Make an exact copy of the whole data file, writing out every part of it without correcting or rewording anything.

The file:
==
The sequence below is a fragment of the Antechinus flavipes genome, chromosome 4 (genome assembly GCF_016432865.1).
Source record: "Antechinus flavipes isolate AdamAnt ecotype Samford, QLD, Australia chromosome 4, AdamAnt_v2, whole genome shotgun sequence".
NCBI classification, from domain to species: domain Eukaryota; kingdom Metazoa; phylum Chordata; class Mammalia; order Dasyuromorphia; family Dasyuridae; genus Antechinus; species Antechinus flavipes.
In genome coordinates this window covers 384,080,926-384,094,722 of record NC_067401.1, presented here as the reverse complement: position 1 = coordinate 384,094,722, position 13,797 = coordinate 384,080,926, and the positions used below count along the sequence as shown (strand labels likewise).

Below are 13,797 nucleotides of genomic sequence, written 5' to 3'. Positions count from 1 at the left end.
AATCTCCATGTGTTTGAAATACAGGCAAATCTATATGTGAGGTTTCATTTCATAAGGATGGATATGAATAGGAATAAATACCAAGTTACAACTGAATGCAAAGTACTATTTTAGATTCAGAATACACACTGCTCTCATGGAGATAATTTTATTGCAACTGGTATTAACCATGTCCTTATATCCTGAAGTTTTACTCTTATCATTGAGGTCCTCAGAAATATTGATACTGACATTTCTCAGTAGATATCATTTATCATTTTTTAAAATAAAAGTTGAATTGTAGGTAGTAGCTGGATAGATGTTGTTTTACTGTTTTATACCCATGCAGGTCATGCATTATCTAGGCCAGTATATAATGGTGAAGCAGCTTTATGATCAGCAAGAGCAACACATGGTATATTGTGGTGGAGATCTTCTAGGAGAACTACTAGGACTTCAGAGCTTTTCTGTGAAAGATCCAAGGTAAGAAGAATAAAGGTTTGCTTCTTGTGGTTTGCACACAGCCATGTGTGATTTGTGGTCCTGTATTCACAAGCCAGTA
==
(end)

The sequence below is a fragment of the Antechinus flavipes genome, chromosome 4 (genome assembly GCF_016432865.1).
Source record: "Antechinus flavipes isolate AdamAnt ecotype Samford, QLD, Australia chromosome 4, AdamAnt_v2, whole genome shotgun sequence".
NCBI classification, from domain to species: domain Eukaryota; kingdom Metazoa; phylum Chordata; class Mammalia; order Dasyuromorphia; family Dasyuridae; genus Antechinus; species Antechinus flavipes.
In genome coordinates this window covers 384,080,926-384,094,722 of record NC_067401.1, presented here as the reverse complement: position 1 = coordinate 384,094,722, position 13,797 = coordinate 384,080,926, and the positions used below count along the sequence as shown (strand labels likewise).

Below are 13,797 nucleotides of genomic sequence, written 5' to 3'. Positions count from 1 at the left end.
AATCTCCATGTGTTTGAAATACAGGCAAATCTATATGTGAGGTTTCATTTCATAAGGATGGATATGAATAGGAATAAATACCAAGTTACAACTGAATGCAAAGTACTATTTTAGATTCAGAATACACACTGCTCTCATGGAGATAATTTTATTGCAACTGGTATTAACCATGTCCTTATATCCTGAAGTTTTACTCTTATCATTGAGGTCCTCAGAAATATTGATACTGACATTTCTCAGTAGATATCATTTATCATTTTTTAAAATAAAAGTTGAATTGTAGGTAGTAGCTGGATAGATGTTGTTTTACTGTTTTATACCCATGCAGGTCATGCATTATCTAGGCCAGTATATAATGGTGAAGCAGCTTTATGATCAGCAAGAGCAACACATGGTATATTGTGGTGGAGATCTTCTAGGAGAACTACTAGGACTTCAGAGCTTTTCTGTGAAAGATCCAAGGTAAGAAGAATAAAGGTTTGCTTCTTGTGGTTTGCACACAGCCATGTGTGATTTGTGGTCCTGTATTCACAAGCCAGTA